NVIDIA RTX 2060 Details Leaked

Subject: Graphics Cards | January 1, 2019 - 12:41 AM |
Tagged: turing, tu106, RTX 2060, nvidia, gaming

Videocardz recently released information on the NVIDIA RTX 2060 that sheds more light on the rumored card. Reportedly sourced from a copy of the official reviewer's guide, Videocardz claims that they are now able to confirm the specifications of the RTX 2060 including 1920 CUDA cores, 240 tensor cores, 30 ray tracing cores, and 6GB GDDR6 memory.

View Full Size

Graphics cards using the TU106-300 GPU will be available in stock and factory overclocked designs with the NVIDIA reference or AIB custom coolers. Display outputs include DVI, HDMI, and DisplayPort

  RTX 2060 RTX 2070 GTX 1070 Ti  RX Vega 64 RX Vega 56
GPU TU106-300 TU106-400 GP104 Vega 10 Vega 10
CUDA cores 1920 2304 2432 4096 SPs 3584 SPs
RT cores 30 36 na na na
Tensor cores 240 288      
TMUs 120 144 152 256 224
ROPs 48 64 64 64 64
Memory 6GB GDDR6 8GB GDDR6 8GB GDDR5 8GB HBM2 8GB HBM2
SP Compute 6.5 TF 7.5 TF 7.8 TF 12.5 TF (13.7 AIO) 10.5 TF
Base clock 1365 1410 1607 1200 (1406 AIO) 1156
Boost clock 1680 1710 (FE) 1683 1546 (1677 AIO) 1471
Memory clock 14000 MHz 14000 MHz 8000 MHz 1890 MHz 1600 MHz
TDP 160W

185W (FE)

180W 295W 210W
Launch MSRP $349 $499 (599 FE) $449 $499 $399
Pricing 1-1-19 ? $500+ $405+ $400+ ($500+ AIO) $470+(?)

Allegedly, the RTX 2060 will offer up performance that is comparable to last generation's GTX 1070 Ti in 1080p and 1440p gaming scenarios. In a couple games the card even gets close to the GTX 1080 but in most of the titles listed by Videocardz (from the alleged reviewer's guide) the new GPU comes in slightly faster ot slightly slower than the 1070 Ti depending on the specific game. The RTX 2060 and its 30 RT cores can reportedly pull off playable 65 FPS Battlefield V even with RTX enabled with performance looking better with DLSS turned on at 88 FPS compared to RTX off performance of 90 FPS. Granted, that is Battlefield V at 1080p rather than the 1440p or 4k that the beefier RTX cards can push out.

When it comes to pricing, the RTX 2060 will have a MSRP of $349 with AIB and Founder's Edition being at the same level. RTX 2060 graphics cards are slated to launch om January 7th and will be available as soon as January 15th. If true we will not have long to wait until it is official and reviews are unveiled.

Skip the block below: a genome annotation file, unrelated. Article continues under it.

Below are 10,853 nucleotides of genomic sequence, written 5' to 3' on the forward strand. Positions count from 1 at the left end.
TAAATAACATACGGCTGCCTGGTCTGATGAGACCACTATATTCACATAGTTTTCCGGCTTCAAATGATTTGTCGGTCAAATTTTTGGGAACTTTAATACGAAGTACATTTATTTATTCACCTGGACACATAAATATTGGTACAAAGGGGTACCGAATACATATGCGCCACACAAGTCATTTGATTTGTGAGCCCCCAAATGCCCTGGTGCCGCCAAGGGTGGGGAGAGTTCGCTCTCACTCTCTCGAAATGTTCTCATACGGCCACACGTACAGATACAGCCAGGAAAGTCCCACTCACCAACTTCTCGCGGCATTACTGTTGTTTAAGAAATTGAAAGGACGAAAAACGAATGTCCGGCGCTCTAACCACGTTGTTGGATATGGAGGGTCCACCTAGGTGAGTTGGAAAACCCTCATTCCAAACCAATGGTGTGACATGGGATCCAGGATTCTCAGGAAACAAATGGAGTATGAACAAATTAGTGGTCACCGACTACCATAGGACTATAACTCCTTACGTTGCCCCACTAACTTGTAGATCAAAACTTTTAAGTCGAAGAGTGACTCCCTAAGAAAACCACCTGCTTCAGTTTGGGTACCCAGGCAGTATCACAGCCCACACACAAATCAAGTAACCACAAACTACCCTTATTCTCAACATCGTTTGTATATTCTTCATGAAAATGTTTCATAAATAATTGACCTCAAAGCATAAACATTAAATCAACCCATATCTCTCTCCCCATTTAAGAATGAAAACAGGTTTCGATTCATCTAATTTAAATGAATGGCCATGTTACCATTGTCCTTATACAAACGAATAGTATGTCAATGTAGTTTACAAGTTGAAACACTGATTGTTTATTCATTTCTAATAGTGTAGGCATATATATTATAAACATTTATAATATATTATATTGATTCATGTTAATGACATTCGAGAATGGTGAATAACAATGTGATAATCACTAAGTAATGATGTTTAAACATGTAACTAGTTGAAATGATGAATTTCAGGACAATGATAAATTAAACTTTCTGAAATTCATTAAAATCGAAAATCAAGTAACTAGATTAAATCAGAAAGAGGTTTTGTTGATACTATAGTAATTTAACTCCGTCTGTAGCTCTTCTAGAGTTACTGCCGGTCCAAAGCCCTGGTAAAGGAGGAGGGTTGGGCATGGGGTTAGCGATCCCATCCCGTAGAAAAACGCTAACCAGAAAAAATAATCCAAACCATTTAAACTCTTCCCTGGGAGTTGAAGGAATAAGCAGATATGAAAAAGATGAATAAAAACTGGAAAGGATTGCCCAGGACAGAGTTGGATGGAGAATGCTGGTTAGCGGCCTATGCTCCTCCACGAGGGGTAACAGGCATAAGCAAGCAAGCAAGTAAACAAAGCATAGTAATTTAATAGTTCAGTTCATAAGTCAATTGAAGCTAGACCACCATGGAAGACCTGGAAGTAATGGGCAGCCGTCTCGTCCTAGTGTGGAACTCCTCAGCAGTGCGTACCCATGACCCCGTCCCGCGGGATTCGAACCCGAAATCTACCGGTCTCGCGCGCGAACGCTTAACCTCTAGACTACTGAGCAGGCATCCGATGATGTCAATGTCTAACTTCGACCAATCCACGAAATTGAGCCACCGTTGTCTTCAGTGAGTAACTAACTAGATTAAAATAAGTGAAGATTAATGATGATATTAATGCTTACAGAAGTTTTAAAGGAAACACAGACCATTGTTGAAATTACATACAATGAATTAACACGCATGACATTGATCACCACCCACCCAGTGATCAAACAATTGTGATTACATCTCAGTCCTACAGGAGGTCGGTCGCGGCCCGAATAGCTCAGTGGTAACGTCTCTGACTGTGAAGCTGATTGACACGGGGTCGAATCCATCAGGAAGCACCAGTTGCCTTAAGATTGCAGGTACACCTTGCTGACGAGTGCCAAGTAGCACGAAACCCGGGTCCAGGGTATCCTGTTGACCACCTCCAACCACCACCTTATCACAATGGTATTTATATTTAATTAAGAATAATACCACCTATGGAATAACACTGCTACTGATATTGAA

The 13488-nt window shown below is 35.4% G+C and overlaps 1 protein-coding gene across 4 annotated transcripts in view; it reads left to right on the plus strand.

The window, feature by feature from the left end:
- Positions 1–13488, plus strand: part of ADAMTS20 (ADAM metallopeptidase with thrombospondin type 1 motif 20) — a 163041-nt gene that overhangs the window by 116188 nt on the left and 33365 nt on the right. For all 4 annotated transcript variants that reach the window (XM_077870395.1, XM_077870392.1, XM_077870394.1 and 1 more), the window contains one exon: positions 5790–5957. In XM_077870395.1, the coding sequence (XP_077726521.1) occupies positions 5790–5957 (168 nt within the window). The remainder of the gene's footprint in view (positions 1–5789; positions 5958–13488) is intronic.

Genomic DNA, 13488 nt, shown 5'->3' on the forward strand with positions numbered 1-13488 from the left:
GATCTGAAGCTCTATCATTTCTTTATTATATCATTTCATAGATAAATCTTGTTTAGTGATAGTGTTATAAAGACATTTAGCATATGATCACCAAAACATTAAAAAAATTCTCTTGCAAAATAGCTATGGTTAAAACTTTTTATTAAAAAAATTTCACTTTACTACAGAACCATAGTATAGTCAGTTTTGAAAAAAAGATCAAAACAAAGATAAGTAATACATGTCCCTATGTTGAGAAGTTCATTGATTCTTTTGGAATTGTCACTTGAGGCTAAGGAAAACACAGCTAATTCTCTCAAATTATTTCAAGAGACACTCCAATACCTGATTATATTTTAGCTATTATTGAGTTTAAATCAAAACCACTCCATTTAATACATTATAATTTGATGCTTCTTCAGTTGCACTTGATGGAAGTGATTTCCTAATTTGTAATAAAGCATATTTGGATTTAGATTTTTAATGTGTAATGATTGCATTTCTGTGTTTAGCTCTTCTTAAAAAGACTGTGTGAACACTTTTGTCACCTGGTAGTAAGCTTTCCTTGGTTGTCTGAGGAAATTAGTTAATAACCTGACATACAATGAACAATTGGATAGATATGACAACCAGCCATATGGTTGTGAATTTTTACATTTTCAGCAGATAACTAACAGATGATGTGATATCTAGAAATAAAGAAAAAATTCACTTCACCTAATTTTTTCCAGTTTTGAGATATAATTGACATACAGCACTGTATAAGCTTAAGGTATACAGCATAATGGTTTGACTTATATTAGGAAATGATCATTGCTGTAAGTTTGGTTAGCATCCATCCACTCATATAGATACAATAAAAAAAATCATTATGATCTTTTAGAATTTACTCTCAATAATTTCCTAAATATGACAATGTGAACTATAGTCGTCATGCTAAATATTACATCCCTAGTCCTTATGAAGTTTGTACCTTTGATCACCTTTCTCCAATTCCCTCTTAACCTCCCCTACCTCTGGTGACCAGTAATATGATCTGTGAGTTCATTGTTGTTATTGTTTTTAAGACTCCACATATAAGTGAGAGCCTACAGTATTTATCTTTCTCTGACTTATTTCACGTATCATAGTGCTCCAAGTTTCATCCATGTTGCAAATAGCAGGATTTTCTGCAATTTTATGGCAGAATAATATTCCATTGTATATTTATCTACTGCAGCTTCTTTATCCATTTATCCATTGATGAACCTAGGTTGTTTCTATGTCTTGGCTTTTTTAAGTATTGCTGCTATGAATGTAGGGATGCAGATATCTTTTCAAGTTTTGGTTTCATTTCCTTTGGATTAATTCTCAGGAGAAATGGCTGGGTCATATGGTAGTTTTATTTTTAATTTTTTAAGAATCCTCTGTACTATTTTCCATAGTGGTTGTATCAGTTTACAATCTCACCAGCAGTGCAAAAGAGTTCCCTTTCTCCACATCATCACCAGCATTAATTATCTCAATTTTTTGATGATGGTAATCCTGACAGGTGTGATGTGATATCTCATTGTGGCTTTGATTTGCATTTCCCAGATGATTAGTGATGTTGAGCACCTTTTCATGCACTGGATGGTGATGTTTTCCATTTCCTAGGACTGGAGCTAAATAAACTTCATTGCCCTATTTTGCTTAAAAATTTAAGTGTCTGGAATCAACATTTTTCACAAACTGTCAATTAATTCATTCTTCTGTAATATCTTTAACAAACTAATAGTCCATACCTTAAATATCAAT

If you are curious about the rumored performance, check out the charts Videocardz uncovered.

 

Related reading:

Source: NVIDIA

Video News


January 1, 2019 | 12:35 PM - Posted by Rexyl (not verified)

And Tim wins the first post of the year!

January 1, 2019 | 12:57 PM - Posted by Sean (not verified)

Hopefully there’s a GTX 1160 or 1170 in the pipeline. I’m not interested in spending that much more money for a feature that I probably won’t use this generation. I might be interested in getting a card with ray-tracing capability in a couple years provided it gets adopted by more than the handful of games that (will) have it today.

January 2, 2019 | 10:03 AM - Posted by mouf

It's the same performance as a 1070 Ti for $100 cheaper MSRP. I am confused how you are paying for features you won't use. The price is completely justified if it does launch at $350. Based on the leaked charts it's neck and neck with a 1080 on some games.

January 2, 2019 | 12:47 PM - Posted by Anonymous1187 (not verified)

It supposedly has 6GB of VRAM - albeit GDDR6 - instead of 8, so it's not apples to apples.

Prices aren't "justified" by features, they're justified by how much demand there is for it at a given price, and whether that satisfies nVidia. And MSRP doesn't mean anything, the actual price does (see: mining craze). If people are willing to pay $350 USD for a pile of nVidia or AMD branded dog turds, I would expect all sellers involved to continue selling at that price point.